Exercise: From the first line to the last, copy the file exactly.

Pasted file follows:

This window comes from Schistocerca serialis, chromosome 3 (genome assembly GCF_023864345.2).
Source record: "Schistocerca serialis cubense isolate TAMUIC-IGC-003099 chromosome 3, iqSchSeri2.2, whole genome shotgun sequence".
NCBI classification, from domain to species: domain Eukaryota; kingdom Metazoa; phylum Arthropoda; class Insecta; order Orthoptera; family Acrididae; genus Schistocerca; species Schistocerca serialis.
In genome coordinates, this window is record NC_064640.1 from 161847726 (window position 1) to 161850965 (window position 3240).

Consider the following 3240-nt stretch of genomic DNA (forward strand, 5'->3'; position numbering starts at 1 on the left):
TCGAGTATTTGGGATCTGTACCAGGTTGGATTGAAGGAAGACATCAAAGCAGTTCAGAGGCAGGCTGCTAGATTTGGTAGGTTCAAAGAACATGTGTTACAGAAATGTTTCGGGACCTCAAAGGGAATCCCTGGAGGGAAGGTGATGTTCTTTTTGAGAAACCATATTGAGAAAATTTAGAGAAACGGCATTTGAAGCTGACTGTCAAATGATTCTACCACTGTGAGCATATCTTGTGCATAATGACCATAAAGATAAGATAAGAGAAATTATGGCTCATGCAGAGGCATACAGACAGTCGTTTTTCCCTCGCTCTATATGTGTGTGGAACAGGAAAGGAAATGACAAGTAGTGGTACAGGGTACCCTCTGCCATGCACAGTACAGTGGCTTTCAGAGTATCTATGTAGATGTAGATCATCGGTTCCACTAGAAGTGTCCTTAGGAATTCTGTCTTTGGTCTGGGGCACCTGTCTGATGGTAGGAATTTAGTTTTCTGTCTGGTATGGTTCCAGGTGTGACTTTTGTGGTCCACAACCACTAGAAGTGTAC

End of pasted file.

This window comes from Schistocerca serialis, chromosome 3 (genome assembly GCF_023864345.2).
Source record: "Schistocerca serialis cubense isolate TAMUIC-IGC-003099 chromosome 3, iqSchSeri2.2, whole genome shotgun sequence".
NCBI classification, from domain to species: domain Eukaryota; kingdom Metazoa; phylum Arthropoda; class Insecta; order Orthoptera; family Acrididae; genus Schistocerca; species Schistocerca serialis.
In genome coordinates, this window is record NC_064640.1 from 161847726 (window position 1) to 161850965 (window position 3240).

Consider the following 3240-nt stretch of genomic DNA (forward strand, 5'->3'; position numbering starts at 1 on the left):
TCGAGTATTTGGGATCTGTACCAGGTTGGATTGAAGGAAGACATCAAAGCAGTTCAGAGGCAGGCTGCTAGATTTGGTAGGTTCAAAGAACATGTGTTACAGAAATGTTTCGGGACCTCAAAGGGAATCCCTGGAGGGAAGGTGATGTTCTTTTTGAGAAACCATATTGAGAAAATTTAGAGAAACGGCATTTGAAGCTGACTGTCAAATGATTCTACCACTGTGAGCATATCTTGTGCATAATGACCATAAAGATAAGATAAGAGAAATTATGGCTCATGCAGAGGCATACAGACAGTCGTTTTTCCCTCGCTCTATATGTGTGTGGAACAGGAAAGGAAATGACAAGTAGTGGTACAGGGTACCCTCTGCCATGCACAGTACAGTGGCTTTCAGAGTATCTATGTAGATGTAGATCATCGGTTCCACTAGAAGTGTCCTTAGGAATTCTGTCTTTGGTCTGGGGCACCTGTCTGATGGTAGGAATTTAGTTTTCTGTCTGGTATGGTTCCAGGTGTGACTTTTGTGGTCCACAACCACTAGAAGTGTAC